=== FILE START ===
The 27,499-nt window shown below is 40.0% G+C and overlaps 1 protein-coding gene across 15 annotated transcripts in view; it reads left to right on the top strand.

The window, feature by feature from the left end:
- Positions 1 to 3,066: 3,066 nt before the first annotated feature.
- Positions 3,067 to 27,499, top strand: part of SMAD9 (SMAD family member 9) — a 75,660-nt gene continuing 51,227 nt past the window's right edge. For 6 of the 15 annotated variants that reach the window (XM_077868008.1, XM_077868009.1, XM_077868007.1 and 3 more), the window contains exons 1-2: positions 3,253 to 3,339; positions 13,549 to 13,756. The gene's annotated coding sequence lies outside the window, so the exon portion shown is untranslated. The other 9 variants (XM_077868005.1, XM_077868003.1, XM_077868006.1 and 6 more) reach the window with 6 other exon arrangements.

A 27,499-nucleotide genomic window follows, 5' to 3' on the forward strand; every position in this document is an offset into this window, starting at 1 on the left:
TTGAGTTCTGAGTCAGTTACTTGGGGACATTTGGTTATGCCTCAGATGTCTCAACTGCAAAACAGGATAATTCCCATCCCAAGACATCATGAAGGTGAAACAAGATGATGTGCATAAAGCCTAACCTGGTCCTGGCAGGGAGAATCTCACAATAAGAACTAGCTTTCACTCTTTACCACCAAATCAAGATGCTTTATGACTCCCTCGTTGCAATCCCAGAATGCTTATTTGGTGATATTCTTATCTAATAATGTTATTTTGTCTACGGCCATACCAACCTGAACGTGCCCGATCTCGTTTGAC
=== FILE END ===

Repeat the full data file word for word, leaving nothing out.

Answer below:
The 27,499-nt window shown below is 40.0% G+C and overlaps 1 protein-coding gene across 15 annotated transcripts in view; it reads left to right on the top strand.

The window, feature by feature from the left end:
- Positions 1 to 3,066: 3,066 nt before the first annotated feature.
- Positions 3,067 to 27,499, top strand: part of SMAD9 (SMAD family member 9) — a 75,660-nt gene continuing 51,227 nt past the window's right edge. For 6 of the 15 annotated variants that reach the window (XM_077868008.1, XM_077868009.1, XM_077868007.1 and 3 more), the window contains exons 1-2: positions 3,253 to 3,339; positions 13,549 to 13,756. The gene's annotated coding sequence lies outside the window, so the exon portion shown is untranslated. The other 9 variants (XM_077868005.1, XM_077868003.1, XM_077868006.1 and 6 more) reach the window with 6 other exon arrangements.

A 27,499-nucleotide genomic window follows, 5' to 3' on the forward strand; every position in this document is an offset into this window, starting at 1 on the left:
TTGAGTTCTGAGTCAGTTACTTGGGGACATTTGGTTATGCCTCAGATGTCTCAACTGCAAAACAGGATAATTCCCATCCCAAGACATCATGAAGGTGAAACAAGATGATGTGCATAAAGCCTAACCTGGTCCTGGCAGGGAGAATCTCACAATAAGAACTAGCTTTCACTCTTTACCACCAAATCAAGATGCTTTATGACTCCCTCGTTGCAATCCCAGAATGCTTATTTGGTGATATTCTTATCTAATAATGTTATTTTGTCTACGGCCATACCAACCTGAACGTGCCCGATCTCGTTTGAC